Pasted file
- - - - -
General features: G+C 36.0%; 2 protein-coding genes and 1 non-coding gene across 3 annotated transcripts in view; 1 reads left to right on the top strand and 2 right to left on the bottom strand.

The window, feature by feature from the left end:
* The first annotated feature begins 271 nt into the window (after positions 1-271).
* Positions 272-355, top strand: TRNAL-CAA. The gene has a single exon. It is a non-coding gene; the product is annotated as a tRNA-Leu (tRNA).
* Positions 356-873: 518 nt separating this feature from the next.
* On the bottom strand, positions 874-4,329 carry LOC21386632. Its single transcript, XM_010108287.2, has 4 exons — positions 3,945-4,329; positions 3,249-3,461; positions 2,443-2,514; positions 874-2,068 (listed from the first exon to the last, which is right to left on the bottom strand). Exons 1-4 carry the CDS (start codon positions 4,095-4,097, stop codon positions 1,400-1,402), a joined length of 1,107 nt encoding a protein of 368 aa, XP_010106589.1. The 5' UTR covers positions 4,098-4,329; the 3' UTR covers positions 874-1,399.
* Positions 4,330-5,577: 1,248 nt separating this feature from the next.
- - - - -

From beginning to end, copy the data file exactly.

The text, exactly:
General features: G+C 36.0%; 2 protein-coding genes and 1 non-coding gene across 3 annotated transcripts in view; 1 reads left to right on the top strand and 2 right to left on the bottom strand.

The window, feature by feature from the left end:
* The first annotated feature begins 271 nt into the window (after positions 1-271).
* Positions 272-355, top strand: TRNAL-CAA. The gene has a single exon. It is a non-coding gene; the product is annotated as a tRNA-Leu (tRNA).
* Positions 356-873: 518 nt separating this feature from the next.
* On the bottom strand, positions 874-4,329 carry LOC21386632. Its single transcript, XM_010108287.2, has 4 exons — positions 3,945-4,329; positions 3,249-3,461; positions 2,443-2,514; positions 874-2,068 (listed from the first exon to the last, which is right to left on the bottom strand). Exons 1-4 carry the CDS (start codon positions 4,095-4,097, stop codon positions 1,400-1,402), a joined length of 1,107 nt encoding a protein of 368 aa, XP_010106589.1. The 5' UTR covers positions 4,098-4,329; the 3' UTR covers positions 874-1,399.
* Positions 4,330-5,577: 1,248 nt separating this feature from the next.